Part 5 of my summary of Eric Ries´ book “The Lean StartUp“. For part 1 – 4 take a look at the end of the article. Today´s chapter is Measure
A startup´s job is to (1) rigorously measure where it is right now, confronting the hard truths that assessment reveals, and then (2) devise experiments to learn how to move the real numbers closer to the ideal reflected in the business plan.
Accounting is something that has become taken for granted but unfortunately standard accounting is not helpful in evaluating entrepreneurs. Startups are too unpredictable for forecasts and milestones to be accurate.
Also taking a look if a startup is making its products better by the time is really dangerous. Eric Ries gives some examples of startups telling him “We are making our product better. We changed some things, numbers went up and it seems like the people like them.” Most milestones are built the same way: hit a certain product milestone, maybe talk to a few customers, and see if the numbers go up. But how do we know that the changes we have made are related to the results we are seeing?
To answer these kinds of questions, startups have a strong need for a new kind of accounting geared specifically to disruptive innovation. -> Innovation Accounting.
How innovation accounting works – three learning milestones
It works in three steps:
- Use a minimum viable product to establish real data on where the company is right now (the baseline). Without a clear-eyed picture of your current status – no matter how far from the goal you may be – you cannot begin to track your progress.
- Startups must attempt to tune the engine from the baseline toward the ideal. This may take many attempts. After the startup has made all the micro changes and product optimizations it can to move its baseline toward the ideal, the company reaches a decision point.
- Pivot or persevere! (As discussed in a previous article)
Establish the baseline
A startup can create a complete prototype of a product and can use this single MVP to test most of the startup´s assumptions. Or separate MVPs that are aimed at getting feedback on one assumption at a time. Or performing a smoke test before even building a prototype – a test that measures only one thing: whether customers are interested in trying a product. These MVPs provide the first example of a learning milestone.
Tuning the engine
Once the baseline has been established, the startup can work toward the second learning milestone. Every product development, marketing, or other initiative that a startup undertakes should be targeted at improving one of the drivers of its growth model. For example, a company might spend time improving the design of its product to make it easier for new customers to use.
Pivot or persevere
Over time, a team that is learning its way toward a sustainable business will see the numbers in its model rise from the horrible baseline established by the MVP and converge to something like the ideal one established in the business plan. When this is done right, even the most powerful reality distortion field won´t be able to cover up this simple fact: if we are not moving the drivers of our business model, we are not making progress. That becomes a sure sign that it´s time to pivot!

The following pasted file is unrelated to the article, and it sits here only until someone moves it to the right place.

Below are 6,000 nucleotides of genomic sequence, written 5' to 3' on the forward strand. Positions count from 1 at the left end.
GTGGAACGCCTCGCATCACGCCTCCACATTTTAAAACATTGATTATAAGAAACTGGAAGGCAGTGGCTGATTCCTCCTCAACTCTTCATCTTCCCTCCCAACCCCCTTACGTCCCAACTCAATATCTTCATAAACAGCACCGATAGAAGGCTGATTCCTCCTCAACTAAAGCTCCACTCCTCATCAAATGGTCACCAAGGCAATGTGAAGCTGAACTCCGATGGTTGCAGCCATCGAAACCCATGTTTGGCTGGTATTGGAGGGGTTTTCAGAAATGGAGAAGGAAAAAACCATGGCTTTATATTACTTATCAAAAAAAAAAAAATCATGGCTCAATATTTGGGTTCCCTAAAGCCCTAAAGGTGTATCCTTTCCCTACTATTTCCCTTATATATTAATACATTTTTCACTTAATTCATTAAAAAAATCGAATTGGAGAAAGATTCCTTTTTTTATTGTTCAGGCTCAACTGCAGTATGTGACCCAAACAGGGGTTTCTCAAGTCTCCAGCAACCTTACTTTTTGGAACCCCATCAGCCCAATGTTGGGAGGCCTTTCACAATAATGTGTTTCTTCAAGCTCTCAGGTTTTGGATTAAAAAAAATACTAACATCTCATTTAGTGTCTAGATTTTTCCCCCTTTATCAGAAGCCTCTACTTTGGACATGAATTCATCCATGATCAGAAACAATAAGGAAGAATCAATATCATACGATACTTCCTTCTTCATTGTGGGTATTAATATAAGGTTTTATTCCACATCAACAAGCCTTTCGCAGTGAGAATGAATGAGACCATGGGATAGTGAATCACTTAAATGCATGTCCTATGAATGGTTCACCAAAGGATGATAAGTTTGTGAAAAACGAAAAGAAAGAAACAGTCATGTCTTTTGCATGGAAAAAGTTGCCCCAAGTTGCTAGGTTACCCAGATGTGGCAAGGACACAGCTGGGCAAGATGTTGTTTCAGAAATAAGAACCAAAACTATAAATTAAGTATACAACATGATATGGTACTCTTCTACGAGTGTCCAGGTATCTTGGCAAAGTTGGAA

In the end of the chapter Eric Ries gives an example about the “Hollywood picture of an Entrepreneur”. A movie were you see the protagonist having an idea, a short photo montage were you see the protagonist building a team, working, writing on whiteboards and closing sales, and after the photo montage the founders are successful. Unfortunately, the real work that determines the success of startups happens during the photo montage. Only 5 % of entrepreneurship is the big idea, the business model and the whiteboard strategizing. The other 95 % is the gritty work that is measured by innovation accounting: product prioritization decisions, deciding which customers to target or listen to, and having the courage to subject a grand vision to constant testing and feedback.
We all must face this fundamental test: deciding when to pivot and when to persevere!
Use cohort analysis to get the whole picture! Forget about traditional analysis!
Eric Ries gives groundbreaking examples why it´s essential to use cohort-analysis to see the reality about your customers instead of using confusing cumulative metrics. He gives an example about a product where customers can register, log in once, having conversations and pay. With a great cohort-analysis you can figure out which indicators change when you changed something in the system. Paying customers grow from 1% to 2%, registered customers without action went down from 42% to 39%. In relation we will get the whole picture instead of measuring “How many clicks did we have?”, “How many new customers registered?” – because when we will have 100 new registered customers without having a single one who pays we can rethink our change. Maybe our marketing was great to get new customers but our product has weaknesses so that no one of the new customers is ready to pay for it. For further information take a look in his book or google the topics. It´s really worth thinking about!
Principles of a lean startup: